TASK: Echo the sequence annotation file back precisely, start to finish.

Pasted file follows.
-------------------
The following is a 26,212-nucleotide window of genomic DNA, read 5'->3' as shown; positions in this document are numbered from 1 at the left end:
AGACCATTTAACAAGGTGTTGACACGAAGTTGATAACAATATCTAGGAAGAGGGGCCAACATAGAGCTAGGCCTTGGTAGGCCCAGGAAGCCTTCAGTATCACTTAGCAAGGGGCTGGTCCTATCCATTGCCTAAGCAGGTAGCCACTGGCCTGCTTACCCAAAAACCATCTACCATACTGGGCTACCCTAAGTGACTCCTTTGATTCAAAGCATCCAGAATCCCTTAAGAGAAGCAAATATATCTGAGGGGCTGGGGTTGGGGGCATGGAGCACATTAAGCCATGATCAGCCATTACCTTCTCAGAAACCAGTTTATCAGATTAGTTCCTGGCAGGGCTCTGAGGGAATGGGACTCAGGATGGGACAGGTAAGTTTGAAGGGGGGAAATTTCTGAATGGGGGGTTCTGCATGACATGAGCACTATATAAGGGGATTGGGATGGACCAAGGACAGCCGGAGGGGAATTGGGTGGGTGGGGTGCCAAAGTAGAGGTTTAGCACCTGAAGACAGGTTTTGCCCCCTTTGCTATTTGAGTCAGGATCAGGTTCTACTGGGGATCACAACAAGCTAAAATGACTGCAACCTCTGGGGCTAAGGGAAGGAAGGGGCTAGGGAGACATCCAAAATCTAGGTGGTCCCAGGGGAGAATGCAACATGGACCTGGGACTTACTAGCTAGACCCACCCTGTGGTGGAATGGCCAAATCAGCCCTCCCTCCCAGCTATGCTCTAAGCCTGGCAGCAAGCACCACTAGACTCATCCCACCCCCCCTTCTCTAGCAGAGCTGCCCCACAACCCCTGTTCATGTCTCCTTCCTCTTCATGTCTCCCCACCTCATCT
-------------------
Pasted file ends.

The following is a 26,212-nucleotide window of genomic DNA, read 5'->3' as shown; positions in this document are numbered from 1 at the left end:
AGACCATTTAACAAGGTGTTGACACGAAGTTGATAACAATATCTAGGAAGAGGGGCCAACATAGAGCTAGGCCTTGGTAGGCCCAGGAAGCCTTCAGTATCACTTAGCAAGGGGCTGGTCCTATCCATTGCCTAAGCAGGTAGCCACTGGCCTGCTTACCCAAAAACCATCTACCATACTGGGCTACCCTAAGTGACTCCTTTGATTCAAAGCATCCAGAATCCCTTAAGAGAAGCAAATATATCTGAGGGGCTGGGGTTGGGGGCATGGAGCACATTAAGCCATGATCAGCCATTACCTTCTCAGAAACCAGTTTATCAGATTAGTTCCTGGCAGGGCTCTGAGGGAATGGGACTCAGGATGGGACAGGTAAGTTTGAAGGGGGGAAATTTCTGAATGGGGGGTTCTGCATGACATGAGCACTATATAAGGGGATTGGGATGGACCAAGGACAGCCGGAGGGGAATTGGGTGGGTGGGGTGCCAAAGTAGAGGTTTAGCACCTGAAGACAGGTTTTGCCCCCTTTGCTATTTGAGTCAGGATCAGGTTCTACTGGGGATCACAACAAGCTAAAATGACTGCAACCTCTGGGGCTAAGGGAAGGAAGGGGCTAGGGAGACATCCAAAATCTAGGTGGTCCCAGGGGAGAATGCAACATGGACCTGGGACTTACTAGCTAGACCCACCCTGTGGTGGAATGGCCAAATCAGCCCTCCCTCCCAGCTATGCTCTAAGCCTGGCAGCAAGCACCACTAGACTCATCCCACCCCCCCTTCTCTAGCAGAGCTGCCCCACAACCCCTGTTCATGTCTCCTTCCTCTTCATGTCTCCCCACCTCATCT